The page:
Sinks and Faucets. Thursday , February 01st , 2018 - 09:05:57 AM
With the great number of faucets on the market, there is a design for everyone. "Style is strictly a personal taste issue," Isley says. He doesn‘t dictate what clients choose design-wise — people like what they like, after all — but he does guide them when it comes to function and finishes. Most faucets use cartridge, ball or ceramic disc valves. A faucet with a ceramic disk valve and solid brass base materials will be the most durable. Though many attractive faucets have two handles, Isley always pushes for single-lever faucets in the kitchen. He also suggests clients include a spray arm for filling pots with water or rinsing the sink, whether it‘s part of the spout or a separate piece. Consider other convenient extras, like a garbage disposal and hot water dispenser.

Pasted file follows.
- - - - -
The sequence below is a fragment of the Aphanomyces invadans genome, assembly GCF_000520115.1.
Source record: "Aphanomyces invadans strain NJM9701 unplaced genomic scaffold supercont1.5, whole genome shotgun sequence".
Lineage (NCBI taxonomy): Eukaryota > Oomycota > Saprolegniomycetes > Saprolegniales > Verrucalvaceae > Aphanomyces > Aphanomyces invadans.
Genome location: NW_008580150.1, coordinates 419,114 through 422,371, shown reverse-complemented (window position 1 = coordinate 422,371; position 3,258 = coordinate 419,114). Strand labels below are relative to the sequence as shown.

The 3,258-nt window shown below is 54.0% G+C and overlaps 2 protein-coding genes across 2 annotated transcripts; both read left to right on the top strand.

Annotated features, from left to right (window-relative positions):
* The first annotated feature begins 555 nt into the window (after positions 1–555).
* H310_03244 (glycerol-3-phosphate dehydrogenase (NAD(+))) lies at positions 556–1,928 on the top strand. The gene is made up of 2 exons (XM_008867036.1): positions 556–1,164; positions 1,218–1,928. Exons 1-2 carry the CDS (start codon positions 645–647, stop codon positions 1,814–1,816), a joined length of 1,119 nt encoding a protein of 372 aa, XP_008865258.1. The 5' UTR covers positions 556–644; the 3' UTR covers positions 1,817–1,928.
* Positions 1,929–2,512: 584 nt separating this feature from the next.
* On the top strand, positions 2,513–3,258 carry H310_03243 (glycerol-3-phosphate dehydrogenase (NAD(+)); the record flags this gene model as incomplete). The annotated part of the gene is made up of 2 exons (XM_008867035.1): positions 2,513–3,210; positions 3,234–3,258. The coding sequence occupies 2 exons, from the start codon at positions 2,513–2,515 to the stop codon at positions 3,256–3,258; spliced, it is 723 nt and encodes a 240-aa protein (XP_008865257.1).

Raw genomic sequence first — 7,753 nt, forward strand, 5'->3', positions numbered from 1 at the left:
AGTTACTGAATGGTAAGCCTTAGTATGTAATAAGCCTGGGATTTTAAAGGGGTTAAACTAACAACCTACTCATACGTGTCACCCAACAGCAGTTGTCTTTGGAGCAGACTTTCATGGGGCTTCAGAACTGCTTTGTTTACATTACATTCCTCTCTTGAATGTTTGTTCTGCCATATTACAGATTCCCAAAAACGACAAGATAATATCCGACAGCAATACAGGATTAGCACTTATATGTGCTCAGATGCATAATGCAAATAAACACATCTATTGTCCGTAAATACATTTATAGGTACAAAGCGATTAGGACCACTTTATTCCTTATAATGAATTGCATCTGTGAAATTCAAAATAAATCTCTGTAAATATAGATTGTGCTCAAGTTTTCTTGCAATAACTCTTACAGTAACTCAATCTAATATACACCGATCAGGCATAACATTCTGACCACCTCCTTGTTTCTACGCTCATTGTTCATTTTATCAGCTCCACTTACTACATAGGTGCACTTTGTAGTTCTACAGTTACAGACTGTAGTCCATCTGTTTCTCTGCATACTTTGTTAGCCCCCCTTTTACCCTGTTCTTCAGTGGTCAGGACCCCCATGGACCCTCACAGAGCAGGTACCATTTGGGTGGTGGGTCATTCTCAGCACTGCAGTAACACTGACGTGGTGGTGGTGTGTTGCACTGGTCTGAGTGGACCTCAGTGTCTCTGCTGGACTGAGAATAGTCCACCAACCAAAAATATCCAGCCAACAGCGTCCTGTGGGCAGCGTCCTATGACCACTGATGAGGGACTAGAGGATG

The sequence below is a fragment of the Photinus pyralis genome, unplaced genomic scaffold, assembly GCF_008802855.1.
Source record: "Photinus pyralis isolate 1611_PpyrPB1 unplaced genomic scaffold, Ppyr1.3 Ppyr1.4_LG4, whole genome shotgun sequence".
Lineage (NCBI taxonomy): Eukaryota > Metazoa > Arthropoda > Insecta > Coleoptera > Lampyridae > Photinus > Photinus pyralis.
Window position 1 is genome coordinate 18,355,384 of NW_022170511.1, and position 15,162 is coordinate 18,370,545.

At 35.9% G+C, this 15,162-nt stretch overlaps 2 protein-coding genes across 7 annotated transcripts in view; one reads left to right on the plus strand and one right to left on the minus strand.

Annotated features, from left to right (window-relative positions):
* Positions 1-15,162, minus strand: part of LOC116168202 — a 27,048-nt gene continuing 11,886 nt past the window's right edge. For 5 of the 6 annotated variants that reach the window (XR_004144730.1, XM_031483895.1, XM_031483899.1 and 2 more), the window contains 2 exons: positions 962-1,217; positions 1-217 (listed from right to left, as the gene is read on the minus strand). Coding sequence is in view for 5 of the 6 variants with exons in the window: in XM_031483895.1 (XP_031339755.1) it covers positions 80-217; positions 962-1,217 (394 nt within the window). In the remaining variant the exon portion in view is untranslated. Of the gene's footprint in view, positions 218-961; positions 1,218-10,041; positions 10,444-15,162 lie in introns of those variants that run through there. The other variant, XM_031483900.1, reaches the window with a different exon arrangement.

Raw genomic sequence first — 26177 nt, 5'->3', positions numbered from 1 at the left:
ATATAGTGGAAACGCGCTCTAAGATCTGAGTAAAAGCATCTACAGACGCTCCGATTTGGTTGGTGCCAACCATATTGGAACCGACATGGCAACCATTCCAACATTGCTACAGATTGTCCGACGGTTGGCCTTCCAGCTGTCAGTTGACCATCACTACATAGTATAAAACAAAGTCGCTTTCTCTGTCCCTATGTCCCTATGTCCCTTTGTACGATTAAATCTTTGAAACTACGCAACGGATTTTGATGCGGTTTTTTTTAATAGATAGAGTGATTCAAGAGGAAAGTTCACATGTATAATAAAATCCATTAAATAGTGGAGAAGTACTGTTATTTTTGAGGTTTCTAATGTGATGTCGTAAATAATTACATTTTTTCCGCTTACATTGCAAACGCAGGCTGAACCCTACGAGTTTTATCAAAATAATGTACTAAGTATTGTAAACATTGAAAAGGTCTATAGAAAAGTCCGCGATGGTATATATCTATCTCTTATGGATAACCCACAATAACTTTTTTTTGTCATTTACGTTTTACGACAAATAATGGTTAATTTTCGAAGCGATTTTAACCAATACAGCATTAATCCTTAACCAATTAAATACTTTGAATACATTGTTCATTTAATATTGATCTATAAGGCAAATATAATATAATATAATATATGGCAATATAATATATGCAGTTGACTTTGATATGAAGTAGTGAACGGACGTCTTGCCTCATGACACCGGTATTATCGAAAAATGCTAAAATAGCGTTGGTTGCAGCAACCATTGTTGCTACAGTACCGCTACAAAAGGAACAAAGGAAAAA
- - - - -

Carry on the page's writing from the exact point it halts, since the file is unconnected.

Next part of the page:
You might have to go back in time to find a greater use of stone than in today‘s new and remodeled homes. Already a classic countertop, backsplash and flooring mainstay, stone is now morphing into the most utilitarian tool in the kitchen — the sink. The same characteristics of strength and beauty that make stone a best-selling countertop material also make it a natural for sinks.
Faucet finish is an important design element that once was overlooked. But new technology and the public‘s widespread appreciation for the overall look in the kitchen and bath have made the faucet an important feature. Any sink in the house becomes another opportunity to introduce a new design element.
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